Benjamin Percy

Benjamin Percy is the author of a novel, The Wilding (forthcoming from Graywolf Press), and two books of stories, Refresh, Refresh (Graywolf, 2007) and The Language of Elk (Carnegie Mellon, 2006). His fiction and nonfiction have been read on National Public Radio and have been published by Esquire, Men's Journal, the Paris Review, the Chicago Tribune, Glimmer Train, and many others. His honors include a Whiting Award, a Pushcart Prize, the Plimpton Prize, and inclusion in Best American Short Stories. The graphic novel of Refresh, Refresh (illustrated by Danica Novgorodoff and published by First, Second Books) is now available for pre-order on Amazon. He teaches in the MFA program in creative writing and environment at Iowa State University.

what are you reading now

Columbine by Dave Cullen. Exhaustively researched, hauntingly executed.

classic you’ve been meaning to read

Le Morte d'Arthur

last book to bring you to tears

I've got a stone-cold heart. And I'm so intensely mathematical in my reading -- as I calculate how an author uses em dashes, how many metaphors are employed on a given page, what page the subplot was introduced and what page it concluded -- that I often become emotionally detached from the storyline. Which isn't why I got into this business. So sometimes I'll put away the pen and make a concerted effort NOT to pay attention to the carpentry, to allow the story to sweep me away. Anyway. The last book (and maybe the only book) that made me cry: Where the Red Fern Grows by Wilson Rawls. And that was sixth grade.

book you borrowed and never returned

Dreams of Distant Lives by Lee K. Abbott. This was in grad school and one night Mike Magnuson (author of The Right Man for the Job and Lummox, among others) picked me up in his truck. We were on our way to the bar and he had the book resting on the console. I said I had been meaning to pick up Abbott's work, and he said, "Here. You got to read this shit. You'll love it." I promised to return it once finished and never did. It was just too damn good.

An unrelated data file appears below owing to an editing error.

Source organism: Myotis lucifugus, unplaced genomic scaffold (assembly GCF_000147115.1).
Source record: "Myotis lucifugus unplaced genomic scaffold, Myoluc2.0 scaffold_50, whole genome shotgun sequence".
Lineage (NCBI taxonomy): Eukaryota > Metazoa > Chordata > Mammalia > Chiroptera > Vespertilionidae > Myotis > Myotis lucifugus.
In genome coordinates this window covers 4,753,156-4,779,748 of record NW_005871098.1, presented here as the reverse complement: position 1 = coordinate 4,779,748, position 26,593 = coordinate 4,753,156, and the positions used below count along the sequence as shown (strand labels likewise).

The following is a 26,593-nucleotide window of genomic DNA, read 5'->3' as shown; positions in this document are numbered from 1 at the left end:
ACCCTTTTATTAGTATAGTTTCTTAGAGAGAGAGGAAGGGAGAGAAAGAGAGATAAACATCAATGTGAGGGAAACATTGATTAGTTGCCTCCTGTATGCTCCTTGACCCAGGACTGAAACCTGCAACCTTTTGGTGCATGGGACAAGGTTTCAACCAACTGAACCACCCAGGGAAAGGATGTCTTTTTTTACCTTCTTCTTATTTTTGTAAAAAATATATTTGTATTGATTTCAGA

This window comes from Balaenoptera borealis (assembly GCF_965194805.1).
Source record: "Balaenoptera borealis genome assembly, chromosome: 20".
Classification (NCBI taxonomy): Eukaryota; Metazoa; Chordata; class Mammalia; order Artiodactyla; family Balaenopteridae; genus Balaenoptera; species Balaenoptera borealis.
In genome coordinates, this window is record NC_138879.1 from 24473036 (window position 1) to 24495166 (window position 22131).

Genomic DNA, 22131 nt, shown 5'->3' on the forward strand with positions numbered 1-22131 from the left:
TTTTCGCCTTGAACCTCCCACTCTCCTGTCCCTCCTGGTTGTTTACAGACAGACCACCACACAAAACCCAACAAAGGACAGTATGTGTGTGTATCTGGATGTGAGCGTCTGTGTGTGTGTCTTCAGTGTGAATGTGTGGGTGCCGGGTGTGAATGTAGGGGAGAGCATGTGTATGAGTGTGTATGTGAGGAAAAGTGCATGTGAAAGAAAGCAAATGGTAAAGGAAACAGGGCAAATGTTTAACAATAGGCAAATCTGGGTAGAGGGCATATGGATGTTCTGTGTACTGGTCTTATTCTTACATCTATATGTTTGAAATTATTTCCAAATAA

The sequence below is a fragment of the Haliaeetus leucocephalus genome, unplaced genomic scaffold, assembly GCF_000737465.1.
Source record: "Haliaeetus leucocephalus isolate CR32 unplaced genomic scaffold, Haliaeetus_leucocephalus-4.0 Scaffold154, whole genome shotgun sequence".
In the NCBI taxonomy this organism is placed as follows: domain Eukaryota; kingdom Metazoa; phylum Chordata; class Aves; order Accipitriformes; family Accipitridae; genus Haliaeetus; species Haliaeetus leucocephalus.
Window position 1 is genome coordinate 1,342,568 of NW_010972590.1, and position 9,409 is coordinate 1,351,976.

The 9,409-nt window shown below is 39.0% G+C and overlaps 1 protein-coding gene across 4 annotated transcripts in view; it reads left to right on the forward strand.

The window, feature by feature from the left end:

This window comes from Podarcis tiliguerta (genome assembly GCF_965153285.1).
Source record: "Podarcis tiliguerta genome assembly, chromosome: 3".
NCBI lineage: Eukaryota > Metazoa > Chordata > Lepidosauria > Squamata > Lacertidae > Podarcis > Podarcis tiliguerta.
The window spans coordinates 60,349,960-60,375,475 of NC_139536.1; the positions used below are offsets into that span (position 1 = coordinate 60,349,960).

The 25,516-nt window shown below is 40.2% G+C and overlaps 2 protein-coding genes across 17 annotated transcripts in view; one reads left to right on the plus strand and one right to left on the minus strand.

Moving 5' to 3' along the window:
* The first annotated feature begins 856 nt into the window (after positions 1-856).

guilty pleasure reading

I don't feel guilty about anything I read. But when other people spot me with a book by Stephen King or Larry McMurtry they'll often make snobbish remarks, like: oh, junk food.

worst book-to-film adaptation

Maybe Simon Birch (the cloying Hallmark-y adaptation of John Irving's brilliant A Prayer for Owen Meany). Or The Lawnmower Man based on the short story (kind of...there's little that connects the two besides the title) by Stephen King.

favorite neglected book by a celebrated writer

Dostoyevsky's Notes from Underground. Wonderfully dark and tortured. One of my favorite openers: "I am a sick man...I am a spiteful man. I am an unattractive man. I believe my liver is diseased."

book you’ve planted on a coffee table to impress someone

Not to impress but to create conversation and give friends the creeps: Wisconsin Death Trip by Michael Lesy.

best american short stories, pen/o. henry prizes, or the pushcart prize anthology

Definitely Pushcart. Bill Henderson is an unsung hero of literature.

collected stories of

Tobias Wolff

if you could subscribe to only one literary journal

The Paris Review or The Missouri Review

best thing you’ve read online recently

"The Gray" by Aaron Gwyn.

most anticipated upcoming release

After so many brilliant (and neglected) novels, Daniel Woodrell is finally hammering out short stories. They've so far appeared in places like Surreal South, New Letters, and Esquire, and holy shit are they good. I don't know if a publisher has signed on yet, but I'll be first in line for this collection. And though it's already been mentioned on this website, I'll give a second shout-out to Josh Weil's forthcoming book of novellas, The New Valley.

recommended reading list:

(Re)Writing the West

- The Virginian by Owen Wister

- True Grit by Charles Portis

- Blood and Thunder by Hampton Sides

- Ceremony by Leslie Silko

- Angle of Repose by Wallace Stegner

- The Collected Works of Billy the Kid by Michael Ondaatje

- Lonesome Dove by Larry McMurtry

- The Lone Ranger and Tonto Fistfight in Heaven by Sherman Alexie

- Close Range by Annie Proulx

- The Hermit's Story by Rick Bass

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